I know the basic premise of tank pressurization. A inert gas (usually Helium) is kept in small tanks in or around the large propellant tanks, and when propellant is burned the helium fills the empty ...
3
votes
3answers
923 views

What is the largest delta-v ever produced in space from mechanically stored energy?

The math behind this answer suggests that while the delta-v delivered from hand-throwing an object from the ISS would not produce prompt de-orbit and atmospheric reentry, it would still lower the ...
0
votes
1answer
260 views

Local expansion measured, near zero via Lunar Ranging - what about deep space probes?

All of the discussion around this question and in the comments below this answer, about the local effects of "the expansion of space" (Metric expansion of space) or Cosmological redshift or just ...
24
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10answers
8k views

Can you really use Arduino for a small spacecraft?

A group of Russian geeks intends to shoot a small vehicle to the moon, which is supposed to photograph the places of the Apollo landings. This will be the ultimate proof that people actually visited ...
20
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4answers
3k views

Reason for different “cone angles” of different space capsules?

Here is the Cargo Dragon: And here is the Orion: The "cone" that orion makes has a large opening angle - perhaps about 70 degrees. Meanwhile, the Dragon is almost cylindrical - the opening angle is ...
12
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1answer
2k views

Why was the Hubble Space Telescope purged with nitrogen gas?

Wikipedia states that The telescope had to be kept in a clean room, powered up and purged with nitrogen, until a launch could be rescheduled. Spacecraft are always kept in a clean room ...
16
votes
2answers
858 views

Spacecraft Maneuvers as Intellectual Property? Wow!

In the past I had encountered a few mentions of orbits being patented (or at least applications filed) but didn't take much notice. Then I did a simple search and was blown away by the sheer volume of ...
11
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1answer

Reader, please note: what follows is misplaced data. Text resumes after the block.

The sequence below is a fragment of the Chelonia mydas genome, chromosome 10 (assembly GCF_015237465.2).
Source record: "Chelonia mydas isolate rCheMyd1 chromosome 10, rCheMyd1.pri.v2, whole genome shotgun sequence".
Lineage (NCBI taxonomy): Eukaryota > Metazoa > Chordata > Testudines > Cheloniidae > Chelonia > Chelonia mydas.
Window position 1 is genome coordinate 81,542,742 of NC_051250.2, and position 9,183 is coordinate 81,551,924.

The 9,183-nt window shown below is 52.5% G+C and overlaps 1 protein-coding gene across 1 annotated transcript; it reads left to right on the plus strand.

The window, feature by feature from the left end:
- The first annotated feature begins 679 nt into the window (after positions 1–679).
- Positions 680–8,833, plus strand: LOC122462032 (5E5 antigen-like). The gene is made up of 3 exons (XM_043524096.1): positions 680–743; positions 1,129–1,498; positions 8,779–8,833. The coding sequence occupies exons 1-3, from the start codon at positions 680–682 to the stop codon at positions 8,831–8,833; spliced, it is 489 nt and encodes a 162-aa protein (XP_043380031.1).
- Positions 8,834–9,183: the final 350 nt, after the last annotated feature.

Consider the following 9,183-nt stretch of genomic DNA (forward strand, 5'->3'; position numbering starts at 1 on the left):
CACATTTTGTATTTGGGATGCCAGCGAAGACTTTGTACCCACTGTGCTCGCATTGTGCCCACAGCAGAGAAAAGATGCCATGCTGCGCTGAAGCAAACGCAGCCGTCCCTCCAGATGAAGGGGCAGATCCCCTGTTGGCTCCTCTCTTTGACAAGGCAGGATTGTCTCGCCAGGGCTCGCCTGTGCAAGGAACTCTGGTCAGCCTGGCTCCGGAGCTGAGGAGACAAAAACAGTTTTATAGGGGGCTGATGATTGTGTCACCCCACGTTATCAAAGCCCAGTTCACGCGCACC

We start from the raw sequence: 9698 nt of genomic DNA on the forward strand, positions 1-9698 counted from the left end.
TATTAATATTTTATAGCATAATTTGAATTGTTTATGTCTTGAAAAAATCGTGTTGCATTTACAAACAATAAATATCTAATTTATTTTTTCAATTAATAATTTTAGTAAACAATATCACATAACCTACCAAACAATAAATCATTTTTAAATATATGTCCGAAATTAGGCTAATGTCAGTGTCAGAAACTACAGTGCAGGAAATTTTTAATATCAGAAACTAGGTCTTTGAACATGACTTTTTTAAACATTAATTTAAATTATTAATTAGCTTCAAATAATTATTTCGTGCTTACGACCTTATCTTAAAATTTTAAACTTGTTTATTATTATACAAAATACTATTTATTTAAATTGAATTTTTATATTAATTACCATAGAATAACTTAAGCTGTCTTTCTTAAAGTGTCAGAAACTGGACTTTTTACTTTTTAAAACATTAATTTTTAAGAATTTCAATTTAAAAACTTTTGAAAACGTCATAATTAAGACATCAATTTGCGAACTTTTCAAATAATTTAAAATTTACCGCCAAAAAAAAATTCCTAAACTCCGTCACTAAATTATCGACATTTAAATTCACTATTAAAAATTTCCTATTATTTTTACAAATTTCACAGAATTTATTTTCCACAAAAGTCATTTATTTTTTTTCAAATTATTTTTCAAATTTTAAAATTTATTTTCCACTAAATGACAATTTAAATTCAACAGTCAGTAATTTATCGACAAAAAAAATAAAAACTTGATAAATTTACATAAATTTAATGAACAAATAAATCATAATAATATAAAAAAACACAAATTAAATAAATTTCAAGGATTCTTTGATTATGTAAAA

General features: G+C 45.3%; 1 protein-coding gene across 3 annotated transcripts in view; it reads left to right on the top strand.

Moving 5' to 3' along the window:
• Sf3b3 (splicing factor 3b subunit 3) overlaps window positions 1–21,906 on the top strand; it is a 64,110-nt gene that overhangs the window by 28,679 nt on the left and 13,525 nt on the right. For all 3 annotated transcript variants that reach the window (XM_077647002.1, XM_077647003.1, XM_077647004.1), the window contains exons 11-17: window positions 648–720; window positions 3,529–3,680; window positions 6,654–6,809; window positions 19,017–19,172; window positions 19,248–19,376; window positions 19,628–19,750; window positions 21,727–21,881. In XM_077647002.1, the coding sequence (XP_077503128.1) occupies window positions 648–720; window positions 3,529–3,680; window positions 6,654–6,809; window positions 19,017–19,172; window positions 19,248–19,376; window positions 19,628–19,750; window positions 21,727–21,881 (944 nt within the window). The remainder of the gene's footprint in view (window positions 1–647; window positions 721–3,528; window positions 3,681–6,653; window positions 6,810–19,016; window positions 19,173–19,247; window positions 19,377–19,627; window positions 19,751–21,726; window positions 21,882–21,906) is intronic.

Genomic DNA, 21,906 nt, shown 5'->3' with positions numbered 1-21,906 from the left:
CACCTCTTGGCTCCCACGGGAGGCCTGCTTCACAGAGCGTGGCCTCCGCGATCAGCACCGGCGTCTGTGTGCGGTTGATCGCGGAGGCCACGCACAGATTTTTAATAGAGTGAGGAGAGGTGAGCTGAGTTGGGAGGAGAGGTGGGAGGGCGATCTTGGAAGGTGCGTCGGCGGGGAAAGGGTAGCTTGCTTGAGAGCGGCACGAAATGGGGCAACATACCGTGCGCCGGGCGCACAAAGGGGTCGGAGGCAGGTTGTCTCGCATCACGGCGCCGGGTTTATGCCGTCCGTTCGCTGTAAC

1k views

Which crewed spacecraft provides the gentlest decent and/or landing?

Landing with a Soyuz capsule is often compared to being in a car accident1, it's pretty violent on touch-down. On the other hand, I imagine the Space Shuttle's touch-down to be a little like a rough ...
4
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4answers
752 views

Missions at or soon-to-be at Mars and their DSN “codenames”?

I'm "mining" old DSN data and would like to see all communications with spacecraft around Mars. A quick snapshot in their data shows the following codes. I can guess that ...
1
vote
1answer
203 views

If a MarCO-type CubeSat were in orbit around Bennu, what kind of power would it need to communicate with the Deep Space Network?

This is a follow-up question to: What is the lowest power signal that the DSN can detect? Essentially, I have determined that the asteroid Bennu (ranging from 25 to 350 million kilometers from Earth) ...
8
votes
1answer
1k views

Why are the nose cones of current spacecraft less pointy?

You would think that with the quest for aerodynamic efficiency in current spacecraft that the nose-cones at the pointy end of the launch-vehicle would have a sharp taper, more so for craft that aren't ...
3
votes
1answer
633 views

Where is the center of mass of the ISS relative to it's internal coordinates?

I'd like to find a fairly precise location of the center of mass of the ISS. I understand it moves for several reasons, including shifting of loads, flexing, and thermal expansion, but to say 1 meter ...
29
votes
1answer
5k views

Why are spaceship capsules frustum shaped?

Why do spaceships have a frustum (portion of a cone) shape like e.g. the pressure capsule of the SpaceX Dragon on the image below?     I think there is some engineering stuff behind ...
27
votes
2answers
72k views

What is the fastest speed ever reached in space travel as measured from the point in space from which it was launched to its current/final position?

Answers.com lists the New Horizons to have the fastest rocket. Is this info still valid? 7 light hours in 11 years at 50,000 km/h?
16
votes
9answers
12k views

If a spaceship ran out of fuel somewhere in space between Earth and Mars, does it slowly drift off to the Sun?

Pretty much what the title is saying. I feel like I am missing something fundamental here and this is driving me crazy. Does a spaceship which is out of Earth's gravity drift to the Sun eventually?
13
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2answers
1k views

Can the Right Ascension and Argument of Perigee of a spacecraft's orbit keep varying by themselves with time?

I came across the orbital data for a low Earth orbit spacecraft and one thing which I am not able to understand is why does its Right Ascension of ascending node and Argument of Perigee keep changing ...
6
votes
4answers
729 views

The plane of the orbit of Juno around Jupiter is not the ecliptic plane. How did it get into this plane?

Did Juno start off its course on the ecliptic plane from the earth orbit and then left it at insertion to Jupiter's orbit over its north pole or it was always in that plane?